MDD/AC2005 presentation on Web sites and tips
Revision as of 20:59, 10 August 2006 by WikiSysop (AC2005 presentation on Web sites and tips moved to MDD/AC2005 presentation on Web sites and tips: make it a subpage)
- 1 Web sites and email lists - tips for online success
- 1.1 Web sites - important for UUs
- 1.2 UUWiki: http://uuism.net/uuwiki/
- 1.3 Classic MDD Web site: http://mdduua.org/
- 1.4 New MDD Web site
- 1.5 UUism.net
- 1.6 Email and Mailing lists
- 1.7 Dealing with spam
- 1.8 Well run mailing lists can be very valuable sources of help and insight
- 1.9 Calendars
- 1.10 Other free software
Web sites and email lists - tips for online success
Neal McBurnett, email@example.com, UU Church of Boulder CO
MDD Annual Conference, 2005-10-09
Web sites - important for UUs
- Deb Weiner (Director of Electronic Communications at the UUA) tips from UUA GA 2005 program (see http://uua.org/ga/ga05/2064.html)
- Many congregational members don't see the point of spending money on a web site, but it's the primary way that congregations are finding new members. Web content is also a wonderful resource for members who are housebound or in nursing homes, or who have vision or mobility issues that computers can solve or ameliorate. The older age group may not understand the need for a web site, but you can identify advocates in that age group who have seen the point of the Web because they use it to communicate with their grandchildren.
- For congregations and districts, having a good web site is key. The site needs to be welcoming to the new visitor with an attractive, clean style. It should have lots of pictures that make it personal, make good use of white space, avoid too much glitz (like sound or long Flash animations), and have a memorable web address (URL). Your site needs to be timely, match the style of your congregation, be truly inviting; and provide basic PR information (who, what, when, where how) about your services. Keep pages fairly short, so that people don't need to scroll way down to find what they are looking for.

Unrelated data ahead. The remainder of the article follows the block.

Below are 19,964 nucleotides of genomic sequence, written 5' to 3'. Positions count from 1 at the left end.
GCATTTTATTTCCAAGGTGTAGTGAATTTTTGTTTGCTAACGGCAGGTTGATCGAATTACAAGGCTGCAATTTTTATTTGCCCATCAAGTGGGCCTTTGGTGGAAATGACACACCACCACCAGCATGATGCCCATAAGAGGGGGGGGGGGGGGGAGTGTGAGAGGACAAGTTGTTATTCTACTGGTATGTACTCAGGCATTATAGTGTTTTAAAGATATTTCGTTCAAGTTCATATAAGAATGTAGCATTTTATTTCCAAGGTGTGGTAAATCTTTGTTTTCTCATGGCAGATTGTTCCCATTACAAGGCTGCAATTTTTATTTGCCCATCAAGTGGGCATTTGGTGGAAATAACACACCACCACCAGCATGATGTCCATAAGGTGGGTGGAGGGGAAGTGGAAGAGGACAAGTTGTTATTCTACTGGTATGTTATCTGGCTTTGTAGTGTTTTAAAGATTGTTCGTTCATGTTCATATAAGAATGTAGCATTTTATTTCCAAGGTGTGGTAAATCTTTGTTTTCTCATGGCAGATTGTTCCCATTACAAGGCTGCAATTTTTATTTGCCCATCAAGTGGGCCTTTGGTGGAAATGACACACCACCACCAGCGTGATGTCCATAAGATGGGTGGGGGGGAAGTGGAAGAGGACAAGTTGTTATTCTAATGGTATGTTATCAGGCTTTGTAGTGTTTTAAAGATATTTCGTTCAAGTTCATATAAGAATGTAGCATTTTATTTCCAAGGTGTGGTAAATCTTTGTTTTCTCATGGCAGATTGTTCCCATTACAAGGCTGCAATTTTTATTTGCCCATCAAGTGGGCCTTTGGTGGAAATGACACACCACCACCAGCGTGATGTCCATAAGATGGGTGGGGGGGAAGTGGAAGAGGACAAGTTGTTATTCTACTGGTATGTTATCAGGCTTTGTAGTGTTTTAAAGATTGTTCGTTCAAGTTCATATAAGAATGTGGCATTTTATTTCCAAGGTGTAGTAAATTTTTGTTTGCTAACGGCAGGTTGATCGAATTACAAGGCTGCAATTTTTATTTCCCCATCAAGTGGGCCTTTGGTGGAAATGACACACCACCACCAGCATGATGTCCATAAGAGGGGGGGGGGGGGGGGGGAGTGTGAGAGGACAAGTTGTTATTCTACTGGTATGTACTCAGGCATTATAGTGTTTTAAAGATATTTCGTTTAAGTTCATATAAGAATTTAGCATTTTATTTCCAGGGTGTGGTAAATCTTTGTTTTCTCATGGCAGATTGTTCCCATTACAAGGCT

- Prospective members need to be able to find everything that they need to know when considering whether to visit. Existing members need to be able to find out about activities and publications, but this material doesn't need to be on the home page, because it can be confusing to visitors. You may want to have a separate site, or a separate section of the site, for members and these pages may be password-protected so that it can contain more personal information than you'd want to put on a public site.
- A UU from the San Diego, CA area pointed out that San Diego area cluster of congregations has a regional site at http://www.uusandiego.org External Site, which was professionally designed. It is entirely directed at visitors, with links to the member congregations.
- Weiner also pointed out that your congregational board needs to have policy about what should be on your web site, what its privacy rules are, and what its mission is. Although volunteers can be very helpful, congregations who don't have qualified volunteers need to come up with a way to pay for web design and help with getting a site set up. Visitors have become sophisticated enough that bad designs are no longer good enough \u2013 they drive visitors away. The content can be generated by your staff and committees, but the design may need to be professionally created.